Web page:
WarnerMedia CEO John Stankey will seek to allay concerns this week as he holds a series of town hall meetings with AT&T’s new television and film units, now that the long-delayed acquisition of Time Warner has closed and the hard work of integrating the entertainment business within the telecommunications giant’s operations begins.
Following a session today at the newly christened WarnerMedia global headquarters in New York City, Stankey is expected to join HBO CEO Richard Plepler at a noon ET session Tuesday in the HBO Theater in New York. On Wednesday, Stankey will be in Burbank alongside Warner Bros studio chief Kevin Tsujihara, where the studio chief promised a “lively and honest conversation.” Stankey wraps up the town hall sessions at 11 AM ET Friday at a CNN town hall meeting in Atlanta hosted by Anderson Cooper.
“I don’t expect that these sessions will answer all your questions,” Stankey said in a memo last week to WarnerMedia’s staff. “But I hope they will start a dialogue and provide further insight on how the combined company might address industry challenges of consolidation, vertical integration, direct to consumer models, data/advertising innovation and globalization. Spoiler alert — I won’t be offering my views on what content we should be producing next year. I have tremendous respect for the world-class creative talent we have throughout the company.”
Still, there are bound to be questions that more directly affect employees, who have begun thinking about their compensation. Will the Dallas-based descendant of Ma Bell feel as generous about pay packages as the brothers Warner? Will executives be urged to economize and fly coach, like their brethren at Amazon Studios?
Some WarnerMedia employees may have thought AT&T’s might hand out free phones. Instead, they’ll be eligible for a 50% discount on voice, text, and data plans — something Stankey alluded to in last week’s memo.
Kevin Tsujihara sent this memo to Warner Bros staff today:
Last week was truly historic for Warner Bros. On Tuesday, Time Warner’s merger with AT&T was approved by a federal judge; on Thursday, the transaction was completed; and on Friday, WarnerMedia was revealed as the new name of our parent company.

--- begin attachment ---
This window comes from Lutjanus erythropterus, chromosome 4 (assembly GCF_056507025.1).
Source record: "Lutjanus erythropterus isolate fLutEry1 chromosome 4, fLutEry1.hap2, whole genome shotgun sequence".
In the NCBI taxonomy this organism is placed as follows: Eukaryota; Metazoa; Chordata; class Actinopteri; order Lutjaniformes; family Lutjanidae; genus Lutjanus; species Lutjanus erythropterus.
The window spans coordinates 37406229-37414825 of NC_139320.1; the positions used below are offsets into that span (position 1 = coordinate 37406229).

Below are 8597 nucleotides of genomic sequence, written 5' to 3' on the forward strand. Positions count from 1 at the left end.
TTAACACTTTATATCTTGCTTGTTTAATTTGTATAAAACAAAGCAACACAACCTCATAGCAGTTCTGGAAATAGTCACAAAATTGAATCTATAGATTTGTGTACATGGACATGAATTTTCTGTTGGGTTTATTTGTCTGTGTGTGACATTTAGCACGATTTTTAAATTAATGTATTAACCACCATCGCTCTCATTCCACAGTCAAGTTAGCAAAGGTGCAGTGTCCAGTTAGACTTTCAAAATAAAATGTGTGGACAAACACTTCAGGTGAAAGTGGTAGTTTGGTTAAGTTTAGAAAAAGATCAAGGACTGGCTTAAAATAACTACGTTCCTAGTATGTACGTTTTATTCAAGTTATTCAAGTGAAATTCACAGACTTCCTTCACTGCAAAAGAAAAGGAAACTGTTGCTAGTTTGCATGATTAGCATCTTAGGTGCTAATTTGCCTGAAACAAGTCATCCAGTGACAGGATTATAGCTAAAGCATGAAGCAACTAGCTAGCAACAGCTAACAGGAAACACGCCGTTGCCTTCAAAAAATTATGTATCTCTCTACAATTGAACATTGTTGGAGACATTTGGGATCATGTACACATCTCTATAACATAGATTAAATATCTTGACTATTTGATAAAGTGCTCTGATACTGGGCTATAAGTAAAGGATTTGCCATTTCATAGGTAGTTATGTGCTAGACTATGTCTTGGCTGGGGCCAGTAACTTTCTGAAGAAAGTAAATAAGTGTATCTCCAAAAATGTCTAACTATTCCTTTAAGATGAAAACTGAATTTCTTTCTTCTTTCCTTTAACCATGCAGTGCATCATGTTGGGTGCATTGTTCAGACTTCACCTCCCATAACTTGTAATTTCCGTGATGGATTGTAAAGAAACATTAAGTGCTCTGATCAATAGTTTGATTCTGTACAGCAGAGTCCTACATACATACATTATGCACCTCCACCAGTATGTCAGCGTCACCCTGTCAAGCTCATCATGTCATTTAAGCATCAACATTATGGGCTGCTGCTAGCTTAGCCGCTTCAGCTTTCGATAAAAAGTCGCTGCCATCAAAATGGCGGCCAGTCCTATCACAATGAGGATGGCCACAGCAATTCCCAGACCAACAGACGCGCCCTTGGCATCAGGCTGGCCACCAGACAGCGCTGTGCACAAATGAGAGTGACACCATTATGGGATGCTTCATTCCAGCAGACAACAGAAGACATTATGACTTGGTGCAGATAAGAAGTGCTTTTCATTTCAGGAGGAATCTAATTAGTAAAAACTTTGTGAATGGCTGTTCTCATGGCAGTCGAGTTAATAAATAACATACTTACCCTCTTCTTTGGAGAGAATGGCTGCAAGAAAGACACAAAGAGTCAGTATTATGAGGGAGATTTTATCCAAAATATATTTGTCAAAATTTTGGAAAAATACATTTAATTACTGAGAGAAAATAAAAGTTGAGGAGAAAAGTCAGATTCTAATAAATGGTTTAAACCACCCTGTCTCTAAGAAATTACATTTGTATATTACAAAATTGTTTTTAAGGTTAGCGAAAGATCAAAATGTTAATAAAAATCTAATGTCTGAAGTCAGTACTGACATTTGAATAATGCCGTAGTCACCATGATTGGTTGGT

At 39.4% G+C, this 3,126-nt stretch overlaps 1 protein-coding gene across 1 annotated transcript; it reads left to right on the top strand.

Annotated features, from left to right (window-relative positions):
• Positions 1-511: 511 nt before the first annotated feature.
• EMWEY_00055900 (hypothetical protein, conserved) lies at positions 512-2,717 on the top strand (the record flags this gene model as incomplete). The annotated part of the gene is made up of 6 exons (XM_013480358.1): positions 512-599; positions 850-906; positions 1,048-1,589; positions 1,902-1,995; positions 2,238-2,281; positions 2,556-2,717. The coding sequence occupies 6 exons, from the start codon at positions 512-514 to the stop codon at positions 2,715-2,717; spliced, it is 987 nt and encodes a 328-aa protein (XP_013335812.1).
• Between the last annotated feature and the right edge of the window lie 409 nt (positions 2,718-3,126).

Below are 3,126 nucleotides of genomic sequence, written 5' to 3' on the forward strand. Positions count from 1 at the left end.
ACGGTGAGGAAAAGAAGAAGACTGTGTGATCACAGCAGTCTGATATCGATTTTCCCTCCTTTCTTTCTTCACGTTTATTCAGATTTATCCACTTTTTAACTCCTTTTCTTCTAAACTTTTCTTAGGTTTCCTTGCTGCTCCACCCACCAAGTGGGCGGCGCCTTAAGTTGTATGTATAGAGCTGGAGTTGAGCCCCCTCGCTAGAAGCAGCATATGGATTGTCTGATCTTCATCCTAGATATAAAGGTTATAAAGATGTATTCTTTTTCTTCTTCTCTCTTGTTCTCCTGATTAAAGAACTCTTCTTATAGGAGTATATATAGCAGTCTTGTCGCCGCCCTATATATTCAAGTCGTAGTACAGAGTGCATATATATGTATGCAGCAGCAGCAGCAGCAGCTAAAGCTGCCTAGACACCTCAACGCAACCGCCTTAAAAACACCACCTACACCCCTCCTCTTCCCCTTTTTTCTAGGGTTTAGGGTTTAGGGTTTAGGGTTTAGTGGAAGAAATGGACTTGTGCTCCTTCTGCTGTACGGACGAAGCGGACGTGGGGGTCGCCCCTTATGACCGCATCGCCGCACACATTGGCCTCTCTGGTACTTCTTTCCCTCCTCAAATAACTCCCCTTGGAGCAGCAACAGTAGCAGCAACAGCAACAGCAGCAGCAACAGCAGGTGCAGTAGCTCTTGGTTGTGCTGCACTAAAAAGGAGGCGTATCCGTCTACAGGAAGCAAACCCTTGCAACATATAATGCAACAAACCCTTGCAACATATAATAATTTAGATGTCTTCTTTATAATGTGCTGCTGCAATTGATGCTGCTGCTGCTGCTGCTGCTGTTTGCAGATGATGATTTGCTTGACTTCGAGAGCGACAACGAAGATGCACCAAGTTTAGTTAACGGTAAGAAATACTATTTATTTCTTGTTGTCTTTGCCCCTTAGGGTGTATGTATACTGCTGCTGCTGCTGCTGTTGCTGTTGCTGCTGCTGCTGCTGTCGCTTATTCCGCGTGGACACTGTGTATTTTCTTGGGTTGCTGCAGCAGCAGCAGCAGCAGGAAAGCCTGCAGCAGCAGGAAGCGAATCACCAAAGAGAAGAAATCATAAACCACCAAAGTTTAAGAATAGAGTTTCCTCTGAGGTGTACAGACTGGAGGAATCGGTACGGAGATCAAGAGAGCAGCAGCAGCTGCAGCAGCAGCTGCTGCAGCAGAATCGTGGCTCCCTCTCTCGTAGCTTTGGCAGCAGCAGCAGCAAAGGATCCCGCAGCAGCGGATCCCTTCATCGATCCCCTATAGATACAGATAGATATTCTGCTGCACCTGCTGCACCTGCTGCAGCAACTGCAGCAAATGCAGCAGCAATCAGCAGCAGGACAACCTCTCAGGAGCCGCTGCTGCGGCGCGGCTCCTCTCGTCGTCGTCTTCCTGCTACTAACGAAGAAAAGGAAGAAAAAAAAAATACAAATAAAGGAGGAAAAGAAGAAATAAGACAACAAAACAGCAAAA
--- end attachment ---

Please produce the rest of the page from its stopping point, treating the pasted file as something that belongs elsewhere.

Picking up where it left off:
First and foremost, I want to thank all of you for your continued efforts and commitment to excellence throughout this process. It was a long and sometimes confusing road. And, even though we were mid-merger for all of 2017, the Studio had its most successful year ever—and that was thanks to you, our global team.
This deal has confirmed the value of premium content, and we produce the world’s best movies, TV shows and games. By combining Warner Bros., HBO and Turner’s great content with AT&T’s scale, distribution and consumer insights and access, what we make has become even more valuable. While this is truly an evolution of our business, Randall Stephenson and John Stankey have both said the WarnerMedia companies will continue to have the creative freedom and resources to keep doing what we do best.
I encourage you to join John Stankey and me, either in person or virtually, at our Town Hall on Wednesday. It’ll be a great opportunity for you to hear directly from him and to ask questions. I’m looking forward to lively and honest conversation; I know John is, too. In the meantime, we’ll continue to provide you with the latest information regarding the AT&T transaction and WarnerMedia as it becomes available.
There are exciting opportunities ahead, and there are no other colleagues I’d rather be standing with than all of you. Thank you, again, for everything you do to make Warner Bros. such a special company.